Microsurgery: Transplantation and Replantation by Harry J. Buncke, MD, et al.
  Table of Contents / Chapter 15:
Deep Circumflex Iliac Osteocutaneous Graft - "The Deep Hip"
  This patient had undergone an unsuccessful ankle joint prosthetic replacement. Removal of the prosthesis left a large defect, which required a bone graft to accomplish ankle fusion. The vascularized graft was used to fill this massive defect and provide loose vascularized overlying skin cover.

FIG. 15-56. The vascularized iliac graft and overlying skin island are shown next to the donor area in the hip.

FIG. 15-57. The osteocutaneous flap is next to the ankle defect. The superficial circumflex iliac system to the skin flap is seen at the upper corner. The deep circumflex iliac vessels supplying the bone are not shown, but are under the flap. The anterior tibial vessels have been isolated and the recipient bony defect cleaned out. The proximal portion of the iliac graft will go into the proximal medullary cavity of the tibia and the lower portion will go across the ankle joint.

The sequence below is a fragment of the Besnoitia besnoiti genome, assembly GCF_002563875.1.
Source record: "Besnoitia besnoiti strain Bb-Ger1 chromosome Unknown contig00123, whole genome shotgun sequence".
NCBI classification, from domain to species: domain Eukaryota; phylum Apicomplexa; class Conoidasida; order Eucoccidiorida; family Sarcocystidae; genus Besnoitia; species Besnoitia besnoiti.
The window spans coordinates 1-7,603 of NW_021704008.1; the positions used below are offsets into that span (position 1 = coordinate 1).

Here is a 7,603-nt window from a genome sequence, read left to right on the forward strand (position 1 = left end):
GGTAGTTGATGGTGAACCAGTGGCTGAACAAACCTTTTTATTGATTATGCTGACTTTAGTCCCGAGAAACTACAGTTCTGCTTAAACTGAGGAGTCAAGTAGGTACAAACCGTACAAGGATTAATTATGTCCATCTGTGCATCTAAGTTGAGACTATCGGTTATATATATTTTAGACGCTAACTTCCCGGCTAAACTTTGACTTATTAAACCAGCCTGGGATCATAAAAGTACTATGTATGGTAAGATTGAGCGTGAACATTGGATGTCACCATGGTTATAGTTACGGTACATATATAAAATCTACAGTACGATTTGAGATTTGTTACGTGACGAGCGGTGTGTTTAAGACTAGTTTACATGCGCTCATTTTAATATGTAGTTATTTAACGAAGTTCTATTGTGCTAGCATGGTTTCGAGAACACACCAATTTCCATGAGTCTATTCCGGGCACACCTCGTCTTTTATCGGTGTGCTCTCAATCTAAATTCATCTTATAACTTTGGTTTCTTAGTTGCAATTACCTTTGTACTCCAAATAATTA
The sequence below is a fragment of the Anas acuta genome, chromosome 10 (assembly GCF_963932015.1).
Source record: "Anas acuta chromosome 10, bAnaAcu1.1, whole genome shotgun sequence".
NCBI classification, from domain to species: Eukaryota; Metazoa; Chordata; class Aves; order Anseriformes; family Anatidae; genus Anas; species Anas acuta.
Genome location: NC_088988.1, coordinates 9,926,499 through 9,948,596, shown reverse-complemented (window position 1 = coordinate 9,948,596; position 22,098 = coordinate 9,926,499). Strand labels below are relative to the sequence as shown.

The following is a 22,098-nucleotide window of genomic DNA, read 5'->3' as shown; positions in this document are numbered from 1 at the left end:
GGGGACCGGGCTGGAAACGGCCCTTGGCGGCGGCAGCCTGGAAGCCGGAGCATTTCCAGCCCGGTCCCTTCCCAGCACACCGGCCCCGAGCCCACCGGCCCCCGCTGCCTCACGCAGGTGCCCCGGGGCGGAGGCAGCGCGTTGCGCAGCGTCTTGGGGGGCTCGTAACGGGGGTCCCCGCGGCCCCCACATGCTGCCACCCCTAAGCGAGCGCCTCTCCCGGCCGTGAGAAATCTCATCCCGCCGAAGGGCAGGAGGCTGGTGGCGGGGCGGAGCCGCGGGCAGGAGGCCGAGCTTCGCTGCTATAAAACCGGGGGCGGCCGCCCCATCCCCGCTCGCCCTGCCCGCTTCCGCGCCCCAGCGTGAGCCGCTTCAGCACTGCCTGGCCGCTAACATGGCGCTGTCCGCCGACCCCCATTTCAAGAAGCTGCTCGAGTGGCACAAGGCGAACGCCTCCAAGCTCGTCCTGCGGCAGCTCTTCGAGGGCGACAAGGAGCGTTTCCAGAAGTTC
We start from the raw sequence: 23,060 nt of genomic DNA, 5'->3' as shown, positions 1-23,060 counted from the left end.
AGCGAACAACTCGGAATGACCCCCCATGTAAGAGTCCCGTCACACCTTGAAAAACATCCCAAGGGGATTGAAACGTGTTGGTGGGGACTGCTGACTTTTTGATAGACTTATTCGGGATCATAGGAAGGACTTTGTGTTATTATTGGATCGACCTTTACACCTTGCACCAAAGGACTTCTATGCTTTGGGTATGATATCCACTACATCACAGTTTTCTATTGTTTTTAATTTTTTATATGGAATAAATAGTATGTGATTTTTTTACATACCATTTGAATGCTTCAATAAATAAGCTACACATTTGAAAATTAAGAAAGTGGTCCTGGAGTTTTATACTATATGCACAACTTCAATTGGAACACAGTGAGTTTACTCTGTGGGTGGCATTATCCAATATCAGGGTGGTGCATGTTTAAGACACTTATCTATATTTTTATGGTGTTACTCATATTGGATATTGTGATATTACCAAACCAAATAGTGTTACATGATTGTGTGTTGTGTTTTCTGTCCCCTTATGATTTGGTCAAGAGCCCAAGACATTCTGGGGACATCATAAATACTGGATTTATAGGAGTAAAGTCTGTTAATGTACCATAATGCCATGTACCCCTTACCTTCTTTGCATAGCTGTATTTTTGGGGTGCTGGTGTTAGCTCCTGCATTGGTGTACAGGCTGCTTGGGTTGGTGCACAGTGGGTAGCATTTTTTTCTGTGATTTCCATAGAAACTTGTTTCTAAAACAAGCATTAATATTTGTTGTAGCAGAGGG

FIG. 15-58. The postoperative x ray shows the graft in place, stabilized with a large K-wire.

FIG. 15-59. The skin flap is shown sutured in place over the anterior surface the ankle joint.

FIG. 15-60. Lateral postoperative x ray shows fusion of the ankle.

FIG. 15-61. In an AP view of the same area, the intermedullary portion of the graft is well visualized.


FIG. 15-62. An early postoperative technetium scan at one week shows graft to light up well.

FIG. 15-63. Late follow-up of the skin flap and ankle shows adequate soft-tissue protective cover.


This patient had a soft-tissue and bony defect of the right heel with loss of most of the calcaneus and the weight-bearing surface of the heel. Restoration of bony contour and a sensory cutaneous flap was needed. The patient was relatively thin, and the osteocutaneous iliac crest graft using the sensory input from T-12 was selected.

FIG. 15-64. The pattern of the contemplated defect is shown next to the bony skin loss.

FIG. 15-65. The osteocutaneous flap is shown next to the donor defect.

FIG. 15-66. Flap next to excisional defect.

FIG. 15-67. The osteocutaneous flap is in place. The branches of T-12 entering the base of the flap were anastomosed to terminal branches of the deep peroneal, which was mobilized and rotated down to the inner surface of the ankle.

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